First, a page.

Asia and the Road Ahead: Issues for the Major Powers
Europe’s colonial expansion was a 500-year wonder, but today the major nations of Asia, modernizing late upon the ruins of ancient empires, are reasserting their claims to be of central importance. Europe’s most dynamic product, the US, has to live with the older and bigger cultures of China and India as well as Japan and Indonesia. Meanwhile, Europe’s other dynamic offshoot, the USSR, approaching by land, is becoming an Asian-Pacific power in a way that America’s approach by sea can never equal. Will not the ancient empires, once they mature as modern nations, industrialized and militarized, retain a more collectivist and bureaucratic style suited to their traditions as well as their denser and poorer populations? As we grow also and adjust to them, can we retain our openness? Our bicentennial finds us painfully aware that our frontier politics of the late eighteenth and early nineteenth centuries are not the only model for mankind, that indeed every other major people has had a more recent revolution, and our official ideology is ill suited to much of the world. To rejuvenate it we must be less culture-bound, more informed and realistic.
Robert Scalapino has been a leader in the Asian revolution in American thinking. Beginning with Japan (he was a language officer in World War II), he has brought East Asia into the jealously guarded precincts of American political science, that universal discipline which originally abhorred all cultural idiosyncrasies or special terms except its own. (The concept of “political culture,” to be sure, now bravely tries to take account of the “non-West” ‘s peculiarities, but it still suffers from being now-minded and nonhistorical for the most part.) Professor Scalapino has made twenty-six trips to Asia, written eight books and sixty articles, to say nothing of hundreds of radio and TV shows, and scores of conferences. His scholarly accomplishments at Berkeley and his public service have stimulated a generation of Asian experts, many of whose works are among the 500 recent books selected as a bibliography for this latest volume.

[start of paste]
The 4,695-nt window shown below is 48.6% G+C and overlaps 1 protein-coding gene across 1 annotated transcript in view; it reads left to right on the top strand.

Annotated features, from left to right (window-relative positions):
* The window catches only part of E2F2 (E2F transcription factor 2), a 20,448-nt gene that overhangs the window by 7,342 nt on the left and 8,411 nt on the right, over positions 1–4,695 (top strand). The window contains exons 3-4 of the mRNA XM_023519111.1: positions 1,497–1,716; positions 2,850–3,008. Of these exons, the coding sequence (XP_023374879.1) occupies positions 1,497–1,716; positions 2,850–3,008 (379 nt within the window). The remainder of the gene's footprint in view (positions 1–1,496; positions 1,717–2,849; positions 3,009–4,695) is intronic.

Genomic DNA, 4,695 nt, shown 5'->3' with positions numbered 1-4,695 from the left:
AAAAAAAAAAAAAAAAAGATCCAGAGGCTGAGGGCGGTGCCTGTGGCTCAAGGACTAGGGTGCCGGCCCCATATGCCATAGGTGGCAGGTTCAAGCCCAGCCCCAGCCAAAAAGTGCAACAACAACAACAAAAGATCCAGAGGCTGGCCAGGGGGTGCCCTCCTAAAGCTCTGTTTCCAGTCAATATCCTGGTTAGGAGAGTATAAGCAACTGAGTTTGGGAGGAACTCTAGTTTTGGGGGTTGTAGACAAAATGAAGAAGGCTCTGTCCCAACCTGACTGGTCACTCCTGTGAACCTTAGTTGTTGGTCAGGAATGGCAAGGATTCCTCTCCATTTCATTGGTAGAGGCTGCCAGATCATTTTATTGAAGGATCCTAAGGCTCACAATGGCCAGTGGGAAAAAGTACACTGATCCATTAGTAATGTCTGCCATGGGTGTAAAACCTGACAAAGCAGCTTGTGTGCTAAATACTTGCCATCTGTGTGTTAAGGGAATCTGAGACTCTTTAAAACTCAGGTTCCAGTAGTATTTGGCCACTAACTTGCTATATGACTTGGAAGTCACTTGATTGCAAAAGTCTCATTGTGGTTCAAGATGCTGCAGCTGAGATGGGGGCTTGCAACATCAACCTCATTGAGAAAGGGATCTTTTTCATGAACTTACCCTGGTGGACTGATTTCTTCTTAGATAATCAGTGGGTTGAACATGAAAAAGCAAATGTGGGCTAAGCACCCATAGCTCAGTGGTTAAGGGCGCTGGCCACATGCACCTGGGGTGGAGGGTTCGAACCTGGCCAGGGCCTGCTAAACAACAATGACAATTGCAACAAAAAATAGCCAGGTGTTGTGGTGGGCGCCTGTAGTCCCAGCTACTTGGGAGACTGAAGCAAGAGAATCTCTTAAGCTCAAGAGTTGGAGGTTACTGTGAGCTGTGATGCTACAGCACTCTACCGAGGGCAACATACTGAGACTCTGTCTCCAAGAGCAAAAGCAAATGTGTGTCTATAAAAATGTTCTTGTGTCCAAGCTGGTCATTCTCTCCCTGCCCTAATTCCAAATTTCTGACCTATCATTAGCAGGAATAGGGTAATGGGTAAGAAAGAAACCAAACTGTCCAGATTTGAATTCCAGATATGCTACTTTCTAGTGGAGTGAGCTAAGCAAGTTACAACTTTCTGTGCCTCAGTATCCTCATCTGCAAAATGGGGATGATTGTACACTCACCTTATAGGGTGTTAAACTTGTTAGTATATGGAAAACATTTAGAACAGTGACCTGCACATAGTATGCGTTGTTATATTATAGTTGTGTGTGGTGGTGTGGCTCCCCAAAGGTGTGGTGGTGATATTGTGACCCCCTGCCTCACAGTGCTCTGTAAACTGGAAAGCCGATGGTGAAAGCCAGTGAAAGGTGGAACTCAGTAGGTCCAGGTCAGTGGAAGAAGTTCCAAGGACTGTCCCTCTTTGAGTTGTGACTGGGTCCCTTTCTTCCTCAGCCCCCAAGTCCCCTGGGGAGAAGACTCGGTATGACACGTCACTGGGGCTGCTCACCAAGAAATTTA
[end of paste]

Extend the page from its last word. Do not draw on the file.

Asia and the Road Ahead is a disciplined, professional study of national interests and power relations in a world where balances of power now tend to supplant the old Europocentric “international order” of accepted principles and procedures. Colorful personalities and dramatic incidents have little place in this careful structure of generalizations. The result is not only well informed about a vast range of subjects but also strenuously objective.
Amid the unprecedented global problems and the general lack of leadership, with development faltering and democracy in trouble, Mr. Scalapino grants that world-wide international agreements and arrangements will probably fail, “in part if not in whole, temporarily if not permanently.” His book therefore appraises the prospects of regionalism among the older, Asian half of mankind. What supranational structures may be expected in the Pacific Ocean, Northeast Asia, the Asian continental center, Southeast Asia, and South Asia? In particular, what foreign relations may we foresee for Japan, China India, and Indonesia plus …
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